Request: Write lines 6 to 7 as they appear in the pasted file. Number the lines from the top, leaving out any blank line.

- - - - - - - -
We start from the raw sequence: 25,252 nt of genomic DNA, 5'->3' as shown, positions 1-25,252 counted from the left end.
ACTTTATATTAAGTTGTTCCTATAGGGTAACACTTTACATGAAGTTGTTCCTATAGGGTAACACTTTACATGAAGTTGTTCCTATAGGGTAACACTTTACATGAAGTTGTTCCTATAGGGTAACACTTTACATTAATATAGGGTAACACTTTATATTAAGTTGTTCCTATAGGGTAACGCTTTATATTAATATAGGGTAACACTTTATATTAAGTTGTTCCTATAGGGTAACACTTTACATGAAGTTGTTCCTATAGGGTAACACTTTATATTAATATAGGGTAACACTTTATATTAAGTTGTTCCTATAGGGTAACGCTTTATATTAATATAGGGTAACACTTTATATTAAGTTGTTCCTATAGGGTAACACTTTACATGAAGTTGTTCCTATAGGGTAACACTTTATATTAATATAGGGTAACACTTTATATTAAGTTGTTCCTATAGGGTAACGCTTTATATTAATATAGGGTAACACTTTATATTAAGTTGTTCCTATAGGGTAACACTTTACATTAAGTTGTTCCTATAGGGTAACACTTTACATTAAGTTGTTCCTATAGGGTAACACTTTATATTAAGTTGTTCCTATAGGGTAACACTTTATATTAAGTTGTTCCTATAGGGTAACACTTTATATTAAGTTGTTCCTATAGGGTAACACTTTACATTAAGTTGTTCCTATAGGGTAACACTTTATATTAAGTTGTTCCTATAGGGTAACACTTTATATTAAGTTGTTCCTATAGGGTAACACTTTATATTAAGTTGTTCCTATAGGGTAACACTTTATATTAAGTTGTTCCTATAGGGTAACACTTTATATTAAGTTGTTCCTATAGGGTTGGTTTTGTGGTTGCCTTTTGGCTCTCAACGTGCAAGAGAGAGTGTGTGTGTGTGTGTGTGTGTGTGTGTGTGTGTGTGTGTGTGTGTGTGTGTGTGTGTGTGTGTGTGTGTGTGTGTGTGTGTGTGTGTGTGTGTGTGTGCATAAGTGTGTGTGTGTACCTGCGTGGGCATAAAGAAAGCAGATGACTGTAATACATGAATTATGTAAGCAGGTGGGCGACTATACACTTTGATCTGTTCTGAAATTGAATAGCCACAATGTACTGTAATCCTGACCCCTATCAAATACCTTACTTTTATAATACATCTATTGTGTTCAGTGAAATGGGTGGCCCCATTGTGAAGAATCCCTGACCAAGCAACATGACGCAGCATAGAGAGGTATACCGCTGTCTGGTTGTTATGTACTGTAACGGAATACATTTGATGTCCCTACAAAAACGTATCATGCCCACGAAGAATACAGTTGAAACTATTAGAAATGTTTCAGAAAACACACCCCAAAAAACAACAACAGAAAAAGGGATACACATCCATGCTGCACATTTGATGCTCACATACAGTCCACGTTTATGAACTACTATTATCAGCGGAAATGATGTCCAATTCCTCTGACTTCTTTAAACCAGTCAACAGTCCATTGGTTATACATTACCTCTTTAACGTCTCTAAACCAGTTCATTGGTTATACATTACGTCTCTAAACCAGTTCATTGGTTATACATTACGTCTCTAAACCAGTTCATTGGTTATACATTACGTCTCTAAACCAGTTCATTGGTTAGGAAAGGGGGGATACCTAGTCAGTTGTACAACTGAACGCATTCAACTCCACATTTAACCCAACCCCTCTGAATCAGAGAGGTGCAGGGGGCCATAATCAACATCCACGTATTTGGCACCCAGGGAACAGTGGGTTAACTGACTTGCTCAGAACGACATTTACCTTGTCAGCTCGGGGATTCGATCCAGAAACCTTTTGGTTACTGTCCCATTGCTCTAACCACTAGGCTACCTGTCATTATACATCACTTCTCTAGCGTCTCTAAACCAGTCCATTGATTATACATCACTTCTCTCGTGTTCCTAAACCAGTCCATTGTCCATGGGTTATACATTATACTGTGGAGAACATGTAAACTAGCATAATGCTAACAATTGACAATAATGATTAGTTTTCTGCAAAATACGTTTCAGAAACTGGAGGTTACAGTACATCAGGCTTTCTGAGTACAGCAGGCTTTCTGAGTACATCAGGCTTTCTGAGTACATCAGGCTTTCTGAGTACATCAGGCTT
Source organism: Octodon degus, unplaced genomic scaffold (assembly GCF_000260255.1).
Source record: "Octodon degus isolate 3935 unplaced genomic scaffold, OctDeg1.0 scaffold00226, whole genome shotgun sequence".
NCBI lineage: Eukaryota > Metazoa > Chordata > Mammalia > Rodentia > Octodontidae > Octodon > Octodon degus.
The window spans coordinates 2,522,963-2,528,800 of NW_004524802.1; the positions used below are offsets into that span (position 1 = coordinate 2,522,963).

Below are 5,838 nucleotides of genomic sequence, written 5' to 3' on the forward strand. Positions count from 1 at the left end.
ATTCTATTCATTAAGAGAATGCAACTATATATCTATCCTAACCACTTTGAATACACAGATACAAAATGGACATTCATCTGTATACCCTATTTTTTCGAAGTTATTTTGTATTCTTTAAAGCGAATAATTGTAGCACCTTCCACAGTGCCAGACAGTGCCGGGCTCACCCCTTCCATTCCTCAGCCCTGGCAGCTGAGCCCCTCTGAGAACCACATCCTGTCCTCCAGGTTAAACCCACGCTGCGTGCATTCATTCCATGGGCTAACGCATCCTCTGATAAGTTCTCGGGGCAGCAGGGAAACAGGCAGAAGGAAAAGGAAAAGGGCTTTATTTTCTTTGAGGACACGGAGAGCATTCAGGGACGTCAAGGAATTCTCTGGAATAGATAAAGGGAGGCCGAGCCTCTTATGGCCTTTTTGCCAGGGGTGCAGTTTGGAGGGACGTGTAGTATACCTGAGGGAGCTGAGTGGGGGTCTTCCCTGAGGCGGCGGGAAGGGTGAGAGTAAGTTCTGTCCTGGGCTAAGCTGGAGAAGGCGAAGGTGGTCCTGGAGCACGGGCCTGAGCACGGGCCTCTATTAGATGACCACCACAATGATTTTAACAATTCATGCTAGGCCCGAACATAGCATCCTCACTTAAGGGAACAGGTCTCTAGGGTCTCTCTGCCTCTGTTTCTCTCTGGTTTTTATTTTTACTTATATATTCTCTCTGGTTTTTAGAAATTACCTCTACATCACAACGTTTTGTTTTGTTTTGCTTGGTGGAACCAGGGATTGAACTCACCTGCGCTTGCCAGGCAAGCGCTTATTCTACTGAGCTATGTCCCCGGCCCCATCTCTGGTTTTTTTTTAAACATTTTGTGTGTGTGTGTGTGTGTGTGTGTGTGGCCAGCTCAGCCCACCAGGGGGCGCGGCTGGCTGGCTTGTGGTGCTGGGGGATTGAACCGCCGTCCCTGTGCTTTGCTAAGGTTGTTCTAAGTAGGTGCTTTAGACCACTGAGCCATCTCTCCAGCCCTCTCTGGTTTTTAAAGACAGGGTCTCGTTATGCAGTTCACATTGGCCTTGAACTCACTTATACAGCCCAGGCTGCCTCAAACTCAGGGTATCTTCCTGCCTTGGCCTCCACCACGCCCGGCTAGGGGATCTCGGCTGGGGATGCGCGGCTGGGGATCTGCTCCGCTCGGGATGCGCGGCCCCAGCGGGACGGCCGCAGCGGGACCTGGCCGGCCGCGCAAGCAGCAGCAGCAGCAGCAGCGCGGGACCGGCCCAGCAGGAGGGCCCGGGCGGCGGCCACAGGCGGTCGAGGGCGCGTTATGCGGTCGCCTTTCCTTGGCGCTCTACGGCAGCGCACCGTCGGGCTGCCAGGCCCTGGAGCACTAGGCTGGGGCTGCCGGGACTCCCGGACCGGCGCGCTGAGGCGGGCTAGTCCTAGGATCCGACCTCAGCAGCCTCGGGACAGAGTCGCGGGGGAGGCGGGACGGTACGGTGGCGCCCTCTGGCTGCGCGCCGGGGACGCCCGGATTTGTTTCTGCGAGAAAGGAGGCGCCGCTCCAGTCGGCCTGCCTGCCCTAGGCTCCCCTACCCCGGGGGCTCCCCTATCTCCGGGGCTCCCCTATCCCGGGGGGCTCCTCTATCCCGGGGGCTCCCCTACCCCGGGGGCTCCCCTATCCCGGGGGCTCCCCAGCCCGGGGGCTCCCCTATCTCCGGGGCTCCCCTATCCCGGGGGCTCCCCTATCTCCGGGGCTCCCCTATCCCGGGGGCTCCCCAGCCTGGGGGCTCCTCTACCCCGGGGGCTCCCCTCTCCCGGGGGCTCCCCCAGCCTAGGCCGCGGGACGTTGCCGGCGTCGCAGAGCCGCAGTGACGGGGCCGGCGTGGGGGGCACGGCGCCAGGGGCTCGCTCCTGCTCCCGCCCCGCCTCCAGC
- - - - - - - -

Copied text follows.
The window spans coordinates 2,522,963-2,528,800 of NW_004524802.1; the positions used below are offsets into that span (position 1 = coordinate 2,522,963).

Below are 5,838 nucleotides of genomic sequence, written 5' to 3' on the forward strand. Positions count from 1 at the left end.